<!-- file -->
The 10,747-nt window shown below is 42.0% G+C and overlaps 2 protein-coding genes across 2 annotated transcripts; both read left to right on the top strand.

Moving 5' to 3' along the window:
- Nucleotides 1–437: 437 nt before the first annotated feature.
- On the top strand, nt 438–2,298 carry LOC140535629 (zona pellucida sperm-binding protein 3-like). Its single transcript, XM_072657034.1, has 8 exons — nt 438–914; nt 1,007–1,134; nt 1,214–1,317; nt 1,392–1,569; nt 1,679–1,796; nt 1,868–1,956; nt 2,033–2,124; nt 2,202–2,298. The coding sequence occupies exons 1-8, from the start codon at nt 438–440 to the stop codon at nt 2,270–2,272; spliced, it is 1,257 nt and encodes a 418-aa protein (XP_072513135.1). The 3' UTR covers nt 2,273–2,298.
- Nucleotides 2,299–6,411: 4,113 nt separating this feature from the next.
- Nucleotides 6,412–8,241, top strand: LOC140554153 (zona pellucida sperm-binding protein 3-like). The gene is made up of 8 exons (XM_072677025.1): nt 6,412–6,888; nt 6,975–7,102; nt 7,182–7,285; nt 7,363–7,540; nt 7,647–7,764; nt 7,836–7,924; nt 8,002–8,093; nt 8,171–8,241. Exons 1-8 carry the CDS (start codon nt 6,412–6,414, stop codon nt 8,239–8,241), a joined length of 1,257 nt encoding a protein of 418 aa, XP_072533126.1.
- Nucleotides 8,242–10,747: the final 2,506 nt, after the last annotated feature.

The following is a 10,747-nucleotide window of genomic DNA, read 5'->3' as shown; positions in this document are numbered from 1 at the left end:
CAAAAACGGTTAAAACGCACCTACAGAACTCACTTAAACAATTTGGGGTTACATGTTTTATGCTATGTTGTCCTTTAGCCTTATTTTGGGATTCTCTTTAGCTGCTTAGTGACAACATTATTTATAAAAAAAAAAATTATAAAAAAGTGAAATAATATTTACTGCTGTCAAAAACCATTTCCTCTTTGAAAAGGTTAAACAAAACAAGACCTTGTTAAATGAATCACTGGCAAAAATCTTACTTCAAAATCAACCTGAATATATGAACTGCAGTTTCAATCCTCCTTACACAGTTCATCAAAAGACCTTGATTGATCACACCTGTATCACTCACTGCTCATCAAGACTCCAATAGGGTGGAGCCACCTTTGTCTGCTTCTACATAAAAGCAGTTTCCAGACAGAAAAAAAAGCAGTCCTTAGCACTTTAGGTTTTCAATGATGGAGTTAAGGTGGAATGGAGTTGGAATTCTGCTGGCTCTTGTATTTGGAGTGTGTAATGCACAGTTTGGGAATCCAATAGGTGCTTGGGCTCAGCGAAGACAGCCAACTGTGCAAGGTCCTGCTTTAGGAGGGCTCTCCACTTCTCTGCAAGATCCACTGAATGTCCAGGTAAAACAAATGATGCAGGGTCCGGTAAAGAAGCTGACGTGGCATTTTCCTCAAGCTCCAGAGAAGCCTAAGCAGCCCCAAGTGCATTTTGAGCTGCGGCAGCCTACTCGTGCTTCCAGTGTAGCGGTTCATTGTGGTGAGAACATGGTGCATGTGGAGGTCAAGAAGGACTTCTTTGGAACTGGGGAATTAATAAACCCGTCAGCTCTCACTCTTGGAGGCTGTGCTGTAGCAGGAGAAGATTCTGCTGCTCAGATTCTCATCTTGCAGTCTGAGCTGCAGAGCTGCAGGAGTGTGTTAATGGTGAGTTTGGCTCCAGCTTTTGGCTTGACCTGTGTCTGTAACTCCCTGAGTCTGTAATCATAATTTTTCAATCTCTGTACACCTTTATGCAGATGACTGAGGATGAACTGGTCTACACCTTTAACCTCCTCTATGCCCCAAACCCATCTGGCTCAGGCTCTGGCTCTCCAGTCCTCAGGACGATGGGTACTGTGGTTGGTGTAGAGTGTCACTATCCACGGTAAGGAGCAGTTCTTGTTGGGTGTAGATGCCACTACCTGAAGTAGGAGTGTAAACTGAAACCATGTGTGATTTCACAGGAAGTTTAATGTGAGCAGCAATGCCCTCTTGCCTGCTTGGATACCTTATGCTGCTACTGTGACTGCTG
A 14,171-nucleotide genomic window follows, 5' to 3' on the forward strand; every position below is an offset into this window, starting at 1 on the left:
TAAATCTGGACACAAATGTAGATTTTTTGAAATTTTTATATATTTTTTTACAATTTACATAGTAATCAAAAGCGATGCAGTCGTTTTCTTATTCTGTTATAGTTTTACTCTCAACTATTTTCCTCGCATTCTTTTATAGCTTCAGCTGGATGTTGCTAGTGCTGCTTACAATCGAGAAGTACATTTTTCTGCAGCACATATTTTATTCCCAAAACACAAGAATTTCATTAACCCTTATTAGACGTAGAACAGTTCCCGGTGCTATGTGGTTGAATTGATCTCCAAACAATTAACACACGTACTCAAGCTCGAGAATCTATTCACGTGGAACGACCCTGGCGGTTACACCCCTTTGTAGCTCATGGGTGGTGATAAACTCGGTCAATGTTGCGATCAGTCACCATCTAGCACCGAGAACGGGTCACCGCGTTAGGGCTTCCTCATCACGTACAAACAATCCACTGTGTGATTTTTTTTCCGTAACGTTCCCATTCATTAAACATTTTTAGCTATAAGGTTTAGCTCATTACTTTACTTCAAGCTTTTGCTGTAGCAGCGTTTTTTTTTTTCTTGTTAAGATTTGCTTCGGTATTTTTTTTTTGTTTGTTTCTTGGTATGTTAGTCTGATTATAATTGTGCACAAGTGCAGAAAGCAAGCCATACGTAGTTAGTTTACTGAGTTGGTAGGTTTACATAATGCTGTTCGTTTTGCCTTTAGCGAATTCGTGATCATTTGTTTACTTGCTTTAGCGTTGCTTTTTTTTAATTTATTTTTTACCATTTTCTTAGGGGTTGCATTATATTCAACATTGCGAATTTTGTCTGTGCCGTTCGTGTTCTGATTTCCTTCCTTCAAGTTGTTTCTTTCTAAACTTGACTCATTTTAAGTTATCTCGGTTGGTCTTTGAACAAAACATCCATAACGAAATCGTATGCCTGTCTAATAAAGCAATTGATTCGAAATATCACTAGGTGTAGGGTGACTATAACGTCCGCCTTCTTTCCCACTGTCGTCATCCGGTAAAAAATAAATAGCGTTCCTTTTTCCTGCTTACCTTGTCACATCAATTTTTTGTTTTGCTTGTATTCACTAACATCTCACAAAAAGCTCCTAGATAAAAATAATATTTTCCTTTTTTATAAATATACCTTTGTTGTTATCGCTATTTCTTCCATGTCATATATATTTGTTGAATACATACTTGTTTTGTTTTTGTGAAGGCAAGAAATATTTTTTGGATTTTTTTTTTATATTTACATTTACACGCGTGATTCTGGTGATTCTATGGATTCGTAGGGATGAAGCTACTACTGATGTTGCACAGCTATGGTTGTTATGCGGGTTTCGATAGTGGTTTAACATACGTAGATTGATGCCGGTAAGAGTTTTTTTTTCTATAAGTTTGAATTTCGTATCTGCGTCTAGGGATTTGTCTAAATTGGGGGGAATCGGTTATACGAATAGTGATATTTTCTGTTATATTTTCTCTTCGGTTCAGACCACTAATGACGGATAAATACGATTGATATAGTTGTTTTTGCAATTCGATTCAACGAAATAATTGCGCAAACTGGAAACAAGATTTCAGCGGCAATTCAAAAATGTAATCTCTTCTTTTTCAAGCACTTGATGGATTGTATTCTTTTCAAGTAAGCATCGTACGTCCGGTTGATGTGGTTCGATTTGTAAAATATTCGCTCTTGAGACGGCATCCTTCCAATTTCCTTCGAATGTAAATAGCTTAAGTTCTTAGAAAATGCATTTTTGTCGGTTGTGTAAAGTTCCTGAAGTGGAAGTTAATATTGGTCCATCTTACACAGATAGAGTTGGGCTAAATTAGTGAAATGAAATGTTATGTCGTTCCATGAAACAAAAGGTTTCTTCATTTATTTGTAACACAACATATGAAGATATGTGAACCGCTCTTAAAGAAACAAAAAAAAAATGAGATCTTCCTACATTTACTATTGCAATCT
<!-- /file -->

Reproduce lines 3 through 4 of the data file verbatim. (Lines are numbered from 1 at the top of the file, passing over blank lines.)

- Nucleotides 1–437: 437 nt before the first annotated feature.
- On the top strand, nt 438–2,298 carry LOC140535629 (zona pellucida sperm-binding protein 3-like). Its single transcript, XM_072657034.1, has 8 exons — nt 438–914; nt 1,007–1,134; nt 1,214–1,317; nt 1,392–1,569; nt 1,679–1,796; nt 1,868–1,956; nt 2,033–2,124; nt 2,202–2,298. The coding sequence occupies exons 1-8, from the start codon at nt 438–440 to the stop codon at nt 2,270–2,272; spliced, it is 1,257 nt and encodes a 418-aa protein (XP_072513135.1). The 3' UTR covers nt 2,273–2,298.